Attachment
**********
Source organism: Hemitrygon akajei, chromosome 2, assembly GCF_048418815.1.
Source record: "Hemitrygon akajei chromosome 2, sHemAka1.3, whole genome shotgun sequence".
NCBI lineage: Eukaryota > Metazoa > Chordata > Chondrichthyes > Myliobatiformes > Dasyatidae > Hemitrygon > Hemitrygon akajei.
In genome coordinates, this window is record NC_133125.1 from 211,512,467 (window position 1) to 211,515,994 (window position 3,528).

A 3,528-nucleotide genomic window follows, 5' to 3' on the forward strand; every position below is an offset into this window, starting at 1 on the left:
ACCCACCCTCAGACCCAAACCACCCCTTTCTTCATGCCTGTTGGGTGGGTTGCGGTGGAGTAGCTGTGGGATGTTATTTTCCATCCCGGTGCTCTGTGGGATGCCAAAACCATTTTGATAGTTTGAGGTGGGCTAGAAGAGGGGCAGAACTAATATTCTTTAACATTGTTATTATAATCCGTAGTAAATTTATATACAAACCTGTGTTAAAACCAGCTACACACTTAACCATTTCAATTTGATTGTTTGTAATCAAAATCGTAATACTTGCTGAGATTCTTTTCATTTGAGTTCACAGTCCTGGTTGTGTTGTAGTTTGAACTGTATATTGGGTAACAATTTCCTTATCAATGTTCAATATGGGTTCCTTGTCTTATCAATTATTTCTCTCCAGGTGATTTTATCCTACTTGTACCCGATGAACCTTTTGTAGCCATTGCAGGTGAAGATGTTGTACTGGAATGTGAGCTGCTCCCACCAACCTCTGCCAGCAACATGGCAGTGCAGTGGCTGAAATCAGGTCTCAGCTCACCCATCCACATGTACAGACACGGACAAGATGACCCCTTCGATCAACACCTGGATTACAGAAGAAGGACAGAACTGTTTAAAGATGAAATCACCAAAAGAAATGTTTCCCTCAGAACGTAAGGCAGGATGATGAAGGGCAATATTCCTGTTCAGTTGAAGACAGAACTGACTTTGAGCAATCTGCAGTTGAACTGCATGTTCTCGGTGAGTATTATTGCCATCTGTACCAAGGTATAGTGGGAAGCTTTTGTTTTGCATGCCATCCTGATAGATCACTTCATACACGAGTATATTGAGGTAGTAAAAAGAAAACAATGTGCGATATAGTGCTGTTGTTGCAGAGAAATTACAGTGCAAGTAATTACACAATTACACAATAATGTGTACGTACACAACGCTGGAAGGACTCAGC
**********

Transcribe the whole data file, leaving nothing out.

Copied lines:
Source organism: Hemitrygon akajei, chromosome 2, assembly GCF_048418815.1.
Source record: "Hemitrygon akajei chromosome 2, sHemAka1.3, whole genome shotgun sequence".
NCBI lineage: Eukaryota > Metazoa > Chordata > Chondrichthyes > Myliobatiformes > Dasyatidae > Hemitrygon > Hemitrygon akajei.
In genome coordinates, this window is record NC_133125.1 from 211,512,467 (window position 1) to 211,515,994 (window position 3,528).

A 3,528-nucleotide genomic window follows, 5' to 3' on the forward strand; every position below is an offset into this window, starting at 1 on the left:
ACCCACCCTCAGACCCAAACCACCCCTTTCTTCATGCCTGTTGGGTGGGTTGCGGTGGAGTAGCTGTGGGATGTTATTTTCCATCCCGGTGCTCTGTGGGATGCCAAAACCATTTTGATAGTTTGAGGTGGGCTAGAAGAGGGGCAGAACTAATATTCTTTAACATTGTTATTATAATCCGTAGTAAATTTATATACAAACCTGTGTTAAAACCAGCTACACACTTAACCATTTCAATTTGATTGTTTGTAATCAAAATCGTAATACTTGCTGAGATTCTTTTCATTTGAGTTCACAGTCCTGGTTGTGTTGTAGTTTGAACTGTATATTGGGTAACAATTTCCTTATCAATGTTCAATATGGGTTCCTTGTCTTATCAATTATTTCTCTCCAGGTGATTTTATCCTACTTGTACCCGATGAACCTTTTGTAGCCATTGCAGGTGAAGATGTTGTACTGGAATGTGAGCTGCTCCCACCAACCTCTGCCAGCAACATGGCAGTGCAGTGGCTGAAATCAGGTCTCAGCTCACCCATCCACATGTACAGACACGGACAAGATGACCCCTTCGATCAACACCTGGATTACAGAAGAAGGACAGAACTGTTTAAAGATGAAATCACCAAAAGAAATGTTTCCCTCAGAACGTAAGGCAGGATGATGAAGGGCAATATTCCTGTTCAGTTGAAGACAGAACTGACTTTGAGCAATCTGCAGTTGAACTGCATGTTCTCGGTGAGTATTATTGCCATCTGTACCAAGGTATAGTGGGAAGCTTTTGTTTTGCATGCCATCCTGATAGATCACTTCATACACGAGTATATTGAGGTAGTAAAAAGAAAACAATGTGCGATATAGTGCTGTTGTTGCAGAGAAATTACAGTGCAAGTAATTACACAATTACACAATAATGTGTACGTACACAACGCTGGAAGGACTCAGC